Researchers Are Working On Developing A Decoy Molecule To Fool Coronavirus And To Reduce COVID-19 Cases

Researchers are working on a decoy molecule to fool SARS-CoV-2. A team of researchers at Te Herenga Waka-Victoria University in New Zealand is currently studying the practicalities of creating a bogus "receptor." This new project may provide a way forward to fight against COVID-19.



A decoy molecule fools coronavirus by attracting it before it can attach to lung cells. The researchers said the aim is to deliver the decoy product by inhaler, so there is no risk to healthcare workers or the patient's family. The coronavirus enters the lungs through droplets. The proposed decoy would stop the virus from binding to the human cells.

The scientists want to make a purified receptor that most spikes of the virus will bind to instead of binding to the actual receptor attached to sensitive human cells.

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Once the virus is 'coated' with the fake receptors, it is then eliminated by phlegm just like any other particles such as dust and bacteria. Phlegm is a type of mucus produced in the lungs and lower respiratory tract.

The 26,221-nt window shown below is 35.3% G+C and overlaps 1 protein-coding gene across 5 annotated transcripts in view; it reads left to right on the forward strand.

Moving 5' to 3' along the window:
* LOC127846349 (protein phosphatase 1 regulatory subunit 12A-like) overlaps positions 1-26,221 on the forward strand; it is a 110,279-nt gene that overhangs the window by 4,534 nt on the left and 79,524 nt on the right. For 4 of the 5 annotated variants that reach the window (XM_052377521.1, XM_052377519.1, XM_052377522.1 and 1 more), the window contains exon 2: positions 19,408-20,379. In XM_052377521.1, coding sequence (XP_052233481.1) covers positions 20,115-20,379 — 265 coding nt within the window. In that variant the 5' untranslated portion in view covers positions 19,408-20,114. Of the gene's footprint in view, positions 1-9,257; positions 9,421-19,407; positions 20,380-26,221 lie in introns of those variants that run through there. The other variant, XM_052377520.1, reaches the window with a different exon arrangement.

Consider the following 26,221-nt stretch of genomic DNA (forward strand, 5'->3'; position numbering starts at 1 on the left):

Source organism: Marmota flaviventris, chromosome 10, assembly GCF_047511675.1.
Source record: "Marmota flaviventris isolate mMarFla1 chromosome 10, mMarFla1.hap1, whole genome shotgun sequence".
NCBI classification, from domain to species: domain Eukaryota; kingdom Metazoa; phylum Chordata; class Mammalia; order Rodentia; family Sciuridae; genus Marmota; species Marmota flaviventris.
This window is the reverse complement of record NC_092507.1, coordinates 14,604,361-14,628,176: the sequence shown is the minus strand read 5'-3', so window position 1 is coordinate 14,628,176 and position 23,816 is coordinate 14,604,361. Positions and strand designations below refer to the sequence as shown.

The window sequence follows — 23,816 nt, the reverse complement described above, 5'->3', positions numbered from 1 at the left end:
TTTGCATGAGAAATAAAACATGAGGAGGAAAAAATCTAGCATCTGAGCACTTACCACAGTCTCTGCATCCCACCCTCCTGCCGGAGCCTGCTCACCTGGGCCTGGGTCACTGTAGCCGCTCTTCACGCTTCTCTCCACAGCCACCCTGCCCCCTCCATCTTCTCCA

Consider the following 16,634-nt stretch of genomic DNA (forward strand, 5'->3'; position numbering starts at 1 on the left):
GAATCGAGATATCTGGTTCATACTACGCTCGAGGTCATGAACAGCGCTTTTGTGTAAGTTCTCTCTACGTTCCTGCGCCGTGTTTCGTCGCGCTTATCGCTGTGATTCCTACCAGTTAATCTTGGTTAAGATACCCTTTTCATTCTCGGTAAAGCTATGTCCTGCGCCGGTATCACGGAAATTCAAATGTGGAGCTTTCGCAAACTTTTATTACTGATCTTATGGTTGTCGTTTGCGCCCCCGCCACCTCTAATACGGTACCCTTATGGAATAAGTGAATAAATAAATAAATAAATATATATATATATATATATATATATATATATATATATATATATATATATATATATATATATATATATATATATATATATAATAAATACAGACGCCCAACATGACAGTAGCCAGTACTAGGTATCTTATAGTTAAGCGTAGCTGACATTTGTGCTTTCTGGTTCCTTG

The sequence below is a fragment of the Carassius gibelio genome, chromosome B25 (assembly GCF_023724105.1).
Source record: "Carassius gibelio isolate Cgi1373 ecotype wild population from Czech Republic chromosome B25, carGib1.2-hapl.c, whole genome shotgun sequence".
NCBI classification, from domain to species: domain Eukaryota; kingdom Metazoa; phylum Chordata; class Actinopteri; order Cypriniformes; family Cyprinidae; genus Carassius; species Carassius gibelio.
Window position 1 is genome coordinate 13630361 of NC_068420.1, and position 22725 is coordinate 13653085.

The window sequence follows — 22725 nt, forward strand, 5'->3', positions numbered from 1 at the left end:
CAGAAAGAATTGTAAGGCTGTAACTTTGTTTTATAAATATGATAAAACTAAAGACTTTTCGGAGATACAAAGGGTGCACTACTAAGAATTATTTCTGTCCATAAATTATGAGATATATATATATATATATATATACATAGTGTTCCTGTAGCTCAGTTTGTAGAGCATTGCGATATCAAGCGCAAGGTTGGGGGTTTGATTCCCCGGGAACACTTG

Scientists hope that the decoys will reduce the amount of the coronavirus that makes it through the respiratory tract and attaches to the human cells.

The team started working on the project in mid-March 2020. The intention is to prepare an approved product ready to use in about 2 months. The researchers said that they are hoping this strategy will be successful.

Severe COVID-19 cases will instead only have milder forms of infection. The proposed solution will also reduce the mortality rate among COVID-19 infections and free up precious intensive-care unit beds and equipment.

The purified receptor agent could be used in milder cases to ease and shorten the duration of infection. It will also limit the spread of COVID-19 in communities where the transmission rates are very high. It could also use on family members or caregivers exposed to the virus as it will reduce their risk of catching the infection. The research team said that this is a non-profit project and that the results will be freely available for others to use.

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